Wednesday, July 21, 2004
Charles Andrews
Charles Andrews, 88, Writer for TV Pioneers

By DOUGLAS MARTIN/The New York Times

Charles E. Andrews, a writer at the dawn of television who helped create an informal, intimate approach to programming for Dave Garroway, Studs Terkel and other early stars, died on Friday at his home on the Upper East Side of Manhattan. He was 88.

The cause was acute pancreatitis, his wife, Amy Greene-Andrews, said.

Mr. Andrews helped originate what has become known to historians as the Chicago school of television. Inspired by neither the theater nor the movies, as New York and Hollywood's television pioneers were, Chicago's early TV producers strove to maximize the unique properties of their new medium, of necessity televising programs live, often from a warehouse with little scenery.

"It was sort of like jazz in a way," Mr. Terkel said in an interview with National Public Radio in 1997. "It was improvisational. People thought it was actually real."

As the writer for Mr. Terkel's show, "Studs' Place," which chronicled the activities at a mythical bar and grill, Mr. Andrews, who indeed loved jazz, wrote just an outline of the plot. Actors then made up their own lines. "Dialogue by the Cast," the closing credits read.

Mr. Andrews worked for WNBQ, the NBC affiliate in Chicago. Within two years of its founding, in 1949, it was producing half of NBC's television network schedule. "Garroway at Large," a variety show written by Mr. Andrews, was the biggest commercial success in a lineup that included the puppet show "Kukla, Fran and Ollie," "Ding Dong School" and a precursor to "Wild Kingdom" with Marlin Perkins.

In "The Box: An Oral History of Television, 1920-1961" (Viking, 1995), written by Jeff Kisseloff, Mr. Andrews said that the Garroway show was intended as one of the first exercises in "pure television."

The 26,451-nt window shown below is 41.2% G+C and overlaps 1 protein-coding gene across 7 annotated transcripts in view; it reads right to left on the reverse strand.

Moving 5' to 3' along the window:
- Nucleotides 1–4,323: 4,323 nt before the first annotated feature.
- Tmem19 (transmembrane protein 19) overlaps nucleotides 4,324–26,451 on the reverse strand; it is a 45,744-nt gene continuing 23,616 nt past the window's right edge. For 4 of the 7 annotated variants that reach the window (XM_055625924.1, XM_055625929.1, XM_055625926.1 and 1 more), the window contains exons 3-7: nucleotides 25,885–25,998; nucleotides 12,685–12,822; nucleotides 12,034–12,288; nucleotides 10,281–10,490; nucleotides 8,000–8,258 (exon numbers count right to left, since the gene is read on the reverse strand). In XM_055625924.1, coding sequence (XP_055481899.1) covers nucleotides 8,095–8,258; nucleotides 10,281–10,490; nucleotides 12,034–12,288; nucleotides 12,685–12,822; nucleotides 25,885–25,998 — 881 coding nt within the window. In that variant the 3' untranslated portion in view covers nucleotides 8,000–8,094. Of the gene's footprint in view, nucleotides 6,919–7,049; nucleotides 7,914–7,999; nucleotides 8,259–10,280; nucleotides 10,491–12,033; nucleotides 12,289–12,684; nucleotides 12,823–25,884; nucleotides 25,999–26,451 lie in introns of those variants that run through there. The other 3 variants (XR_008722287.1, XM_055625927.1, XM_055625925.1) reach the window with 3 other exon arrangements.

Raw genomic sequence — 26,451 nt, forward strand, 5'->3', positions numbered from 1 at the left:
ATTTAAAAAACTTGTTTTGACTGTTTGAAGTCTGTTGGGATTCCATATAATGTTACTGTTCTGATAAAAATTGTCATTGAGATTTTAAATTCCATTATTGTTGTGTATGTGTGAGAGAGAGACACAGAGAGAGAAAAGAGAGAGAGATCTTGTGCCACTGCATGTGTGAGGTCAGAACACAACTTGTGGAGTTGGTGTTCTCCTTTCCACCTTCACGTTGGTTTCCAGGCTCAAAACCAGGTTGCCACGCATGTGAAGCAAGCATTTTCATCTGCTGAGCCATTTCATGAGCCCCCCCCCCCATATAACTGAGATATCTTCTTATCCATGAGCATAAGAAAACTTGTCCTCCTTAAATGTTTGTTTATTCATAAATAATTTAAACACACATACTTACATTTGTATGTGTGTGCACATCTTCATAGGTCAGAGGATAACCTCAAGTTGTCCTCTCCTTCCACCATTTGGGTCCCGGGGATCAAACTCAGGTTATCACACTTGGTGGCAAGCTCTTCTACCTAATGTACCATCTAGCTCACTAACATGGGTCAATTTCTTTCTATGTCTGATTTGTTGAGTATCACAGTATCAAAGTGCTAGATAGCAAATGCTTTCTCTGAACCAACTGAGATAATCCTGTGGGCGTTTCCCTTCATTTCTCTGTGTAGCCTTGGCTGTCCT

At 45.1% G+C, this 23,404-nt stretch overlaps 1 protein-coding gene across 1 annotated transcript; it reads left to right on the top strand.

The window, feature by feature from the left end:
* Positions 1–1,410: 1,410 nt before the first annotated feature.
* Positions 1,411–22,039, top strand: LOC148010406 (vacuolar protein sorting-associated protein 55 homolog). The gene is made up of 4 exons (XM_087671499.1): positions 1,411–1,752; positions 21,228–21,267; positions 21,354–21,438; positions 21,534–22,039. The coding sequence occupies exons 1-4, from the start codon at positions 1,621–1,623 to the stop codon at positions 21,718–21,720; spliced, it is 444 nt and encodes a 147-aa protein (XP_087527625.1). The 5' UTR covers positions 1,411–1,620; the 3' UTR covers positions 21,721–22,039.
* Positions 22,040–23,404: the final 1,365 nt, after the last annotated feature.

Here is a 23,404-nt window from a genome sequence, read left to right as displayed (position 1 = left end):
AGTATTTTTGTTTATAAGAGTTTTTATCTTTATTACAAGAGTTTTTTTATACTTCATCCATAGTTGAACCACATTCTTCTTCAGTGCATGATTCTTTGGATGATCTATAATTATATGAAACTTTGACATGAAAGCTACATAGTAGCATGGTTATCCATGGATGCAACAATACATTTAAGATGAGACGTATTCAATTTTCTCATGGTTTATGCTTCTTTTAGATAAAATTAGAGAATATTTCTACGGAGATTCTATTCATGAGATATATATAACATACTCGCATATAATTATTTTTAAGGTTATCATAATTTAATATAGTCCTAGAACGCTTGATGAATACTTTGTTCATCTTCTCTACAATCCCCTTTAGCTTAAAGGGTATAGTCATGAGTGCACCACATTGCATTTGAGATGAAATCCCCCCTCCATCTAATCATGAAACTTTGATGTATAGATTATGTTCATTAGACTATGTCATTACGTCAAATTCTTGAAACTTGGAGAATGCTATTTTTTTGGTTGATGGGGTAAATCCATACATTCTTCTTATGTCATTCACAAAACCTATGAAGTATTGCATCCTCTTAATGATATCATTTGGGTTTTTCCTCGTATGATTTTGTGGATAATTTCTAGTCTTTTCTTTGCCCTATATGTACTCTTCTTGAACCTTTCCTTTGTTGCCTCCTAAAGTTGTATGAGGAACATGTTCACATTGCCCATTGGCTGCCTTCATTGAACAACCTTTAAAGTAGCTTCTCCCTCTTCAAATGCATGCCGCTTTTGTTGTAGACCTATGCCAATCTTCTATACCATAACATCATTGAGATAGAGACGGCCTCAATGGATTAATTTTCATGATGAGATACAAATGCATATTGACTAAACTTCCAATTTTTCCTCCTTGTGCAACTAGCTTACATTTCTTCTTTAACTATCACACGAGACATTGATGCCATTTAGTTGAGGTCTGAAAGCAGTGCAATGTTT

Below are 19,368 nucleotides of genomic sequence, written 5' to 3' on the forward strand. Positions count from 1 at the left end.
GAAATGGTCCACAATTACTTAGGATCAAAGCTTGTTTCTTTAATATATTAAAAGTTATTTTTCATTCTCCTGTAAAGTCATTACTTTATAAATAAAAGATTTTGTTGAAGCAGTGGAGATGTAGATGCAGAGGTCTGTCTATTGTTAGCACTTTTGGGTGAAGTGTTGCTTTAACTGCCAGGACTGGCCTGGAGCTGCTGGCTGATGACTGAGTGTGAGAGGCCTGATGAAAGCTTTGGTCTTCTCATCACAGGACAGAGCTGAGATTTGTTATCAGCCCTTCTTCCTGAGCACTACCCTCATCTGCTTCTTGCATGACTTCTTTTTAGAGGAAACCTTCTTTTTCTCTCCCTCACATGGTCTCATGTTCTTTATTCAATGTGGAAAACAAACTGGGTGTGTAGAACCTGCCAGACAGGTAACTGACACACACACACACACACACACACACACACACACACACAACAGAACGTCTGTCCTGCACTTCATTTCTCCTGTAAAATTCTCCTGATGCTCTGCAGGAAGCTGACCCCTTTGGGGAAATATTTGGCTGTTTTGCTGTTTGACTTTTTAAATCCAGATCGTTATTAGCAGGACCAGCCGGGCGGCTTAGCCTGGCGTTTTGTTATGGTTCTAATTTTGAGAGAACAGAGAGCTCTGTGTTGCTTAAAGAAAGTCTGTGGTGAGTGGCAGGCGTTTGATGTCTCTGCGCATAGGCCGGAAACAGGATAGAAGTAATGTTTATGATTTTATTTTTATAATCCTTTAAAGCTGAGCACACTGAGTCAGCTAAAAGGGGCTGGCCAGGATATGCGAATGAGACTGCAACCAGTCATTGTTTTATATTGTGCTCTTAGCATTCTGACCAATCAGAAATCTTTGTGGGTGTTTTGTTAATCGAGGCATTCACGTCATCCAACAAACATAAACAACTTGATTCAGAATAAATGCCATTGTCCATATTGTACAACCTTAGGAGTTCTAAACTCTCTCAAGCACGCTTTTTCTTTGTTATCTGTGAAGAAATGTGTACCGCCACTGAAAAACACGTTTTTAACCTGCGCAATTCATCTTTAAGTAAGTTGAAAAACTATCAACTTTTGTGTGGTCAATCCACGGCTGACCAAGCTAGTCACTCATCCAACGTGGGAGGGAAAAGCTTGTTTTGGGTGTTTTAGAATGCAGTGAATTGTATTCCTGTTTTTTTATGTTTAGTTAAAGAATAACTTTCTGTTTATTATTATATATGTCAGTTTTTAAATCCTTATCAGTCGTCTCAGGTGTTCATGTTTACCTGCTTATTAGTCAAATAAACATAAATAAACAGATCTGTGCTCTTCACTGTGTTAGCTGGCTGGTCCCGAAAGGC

"In other words," he said, "do what the camera indicates you should do rather than make the camera sit in the theater and look at a stage."

One way of doing this was allowing the camera to view what would usually be hidden equipment: for example, when dancers dived into a swimming pool, Garroway immediately showed up and called for an overhead camera so viewers could see a pile of mattresses.

A skit about a visit to a dentist's office was shown with the camera peering up at the dentist working, giving the viewer the distressing feeling of sitting in the chair.

Mr. Kisseloff said that as far as television was concerned, Mr. Andrews "virtually invented the visual pun." For example, after a performance by a harmonica quartet, Garroway appeared on camera gnawing an ear of corn.

Not that Mr. Andrews neglected old-fashioned verbal playfulness. He once wrote a lecture, delivered deadpan by Garroway, about constructing 11-foot poles "for touching people you wouldn't touch with 10-foot poles."

Charles Edward Andrews was born in Fond du Lac, Wis., on July 2, 1916. His boyhood loves were reading books at night and listening to the radio. After graduating from high school, he went to Chicago and worked in advertising.

He was entranced with Garroway's low-key radio show and he managed to become friends - eventually best friends - with Garroway. His responsibilities included fetching the performer, an avid mechanic, from underneath his car when he was late for a show.

When Garroway moved to New York to become the first host of the "Today" program in January 1952, Mr. Andrews continued to work with him. Later, Mr. Andrews wrote for Sid Caesar and produced "The Arthur Godfrey Show," "The Steve Allen Show" and "Candid Camera," among other programs. He also produced television specials like the Emmy Awards and the Miss U.S.A. and Miss Universe contests. He retired in 1985.

In addition to his wife, Mr. Andrews is survived by his stepsons, Joshua Greene of Florence, Ore., and Anthony Greene of St. Augustine, Fla., and a step-grandson.

Mr. Andrews believed that what was sometimes called the Chicago touch had an enduring effect on television. "In a small way," he said, "what we did opened up what you can do in a studio."

Copyright 2004 The New York Times

Submitted by Gail DePoli